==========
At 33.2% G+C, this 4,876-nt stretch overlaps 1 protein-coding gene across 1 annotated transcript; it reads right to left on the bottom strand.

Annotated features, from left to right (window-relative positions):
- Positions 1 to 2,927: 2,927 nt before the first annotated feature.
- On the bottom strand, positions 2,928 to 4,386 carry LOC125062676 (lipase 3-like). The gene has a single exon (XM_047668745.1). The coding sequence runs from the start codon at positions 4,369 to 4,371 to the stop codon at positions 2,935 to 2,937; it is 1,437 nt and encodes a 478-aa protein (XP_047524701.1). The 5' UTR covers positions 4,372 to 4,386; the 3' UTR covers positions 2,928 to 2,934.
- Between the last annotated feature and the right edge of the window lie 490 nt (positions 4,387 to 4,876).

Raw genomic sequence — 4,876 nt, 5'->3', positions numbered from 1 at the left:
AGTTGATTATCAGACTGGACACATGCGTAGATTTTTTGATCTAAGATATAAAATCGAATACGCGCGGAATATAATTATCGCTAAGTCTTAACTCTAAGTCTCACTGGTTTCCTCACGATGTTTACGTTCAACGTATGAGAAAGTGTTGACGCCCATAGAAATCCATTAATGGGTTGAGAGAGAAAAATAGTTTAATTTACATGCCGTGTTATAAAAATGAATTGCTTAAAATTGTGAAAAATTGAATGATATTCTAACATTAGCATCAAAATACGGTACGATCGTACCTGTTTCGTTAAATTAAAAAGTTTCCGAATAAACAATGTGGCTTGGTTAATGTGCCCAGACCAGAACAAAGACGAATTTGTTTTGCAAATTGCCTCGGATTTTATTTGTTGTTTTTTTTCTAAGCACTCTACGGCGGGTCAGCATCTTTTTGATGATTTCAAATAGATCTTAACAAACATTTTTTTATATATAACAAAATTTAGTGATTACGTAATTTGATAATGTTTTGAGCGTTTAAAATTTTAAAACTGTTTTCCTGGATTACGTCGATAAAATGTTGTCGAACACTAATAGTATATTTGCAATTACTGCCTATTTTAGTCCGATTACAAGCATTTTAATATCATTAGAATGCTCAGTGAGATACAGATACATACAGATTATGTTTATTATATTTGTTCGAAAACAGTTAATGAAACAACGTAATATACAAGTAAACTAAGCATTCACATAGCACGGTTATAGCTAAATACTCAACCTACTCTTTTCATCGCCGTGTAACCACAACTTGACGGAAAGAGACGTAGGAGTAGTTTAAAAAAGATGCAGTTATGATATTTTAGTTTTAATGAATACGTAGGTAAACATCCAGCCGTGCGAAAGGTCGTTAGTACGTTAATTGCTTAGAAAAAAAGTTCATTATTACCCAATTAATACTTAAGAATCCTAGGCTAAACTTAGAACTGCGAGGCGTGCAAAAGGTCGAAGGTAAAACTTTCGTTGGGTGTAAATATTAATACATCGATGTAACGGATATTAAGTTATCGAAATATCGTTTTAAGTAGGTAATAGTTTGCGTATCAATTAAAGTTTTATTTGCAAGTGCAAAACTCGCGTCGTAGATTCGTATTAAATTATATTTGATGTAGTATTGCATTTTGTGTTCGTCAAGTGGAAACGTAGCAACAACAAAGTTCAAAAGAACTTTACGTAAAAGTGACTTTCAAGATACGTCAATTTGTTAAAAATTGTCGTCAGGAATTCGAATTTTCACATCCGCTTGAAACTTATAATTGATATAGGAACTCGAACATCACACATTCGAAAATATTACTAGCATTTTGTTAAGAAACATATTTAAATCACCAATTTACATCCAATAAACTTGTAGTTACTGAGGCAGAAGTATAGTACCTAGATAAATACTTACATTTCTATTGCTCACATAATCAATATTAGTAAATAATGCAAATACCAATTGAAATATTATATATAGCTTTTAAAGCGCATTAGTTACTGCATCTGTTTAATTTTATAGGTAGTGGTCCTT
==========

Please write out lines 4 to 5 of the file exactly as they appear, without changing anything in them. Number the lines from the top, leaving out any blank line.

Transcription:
- On the bottom strand, positions 2,928 to 4,386 carry LOC125062676 (lipase 3-like). The gene has a single exon (XM_047668745.1). The coding sequence runs from the start codon at positions 4,369 to 4,371 to the stop codon at positions 2,935 to 2,937; it is 1,437 nt and encodes a 478-aa protein (XP_047524701.1). The 5' UTR covers positions 4,372 to 4,386; the 3' UTR covers positions 2,928 to 2,934.
- Between the last annotated feature and the right edge of the window lie 490 nt (positions 4,387 to 4,876).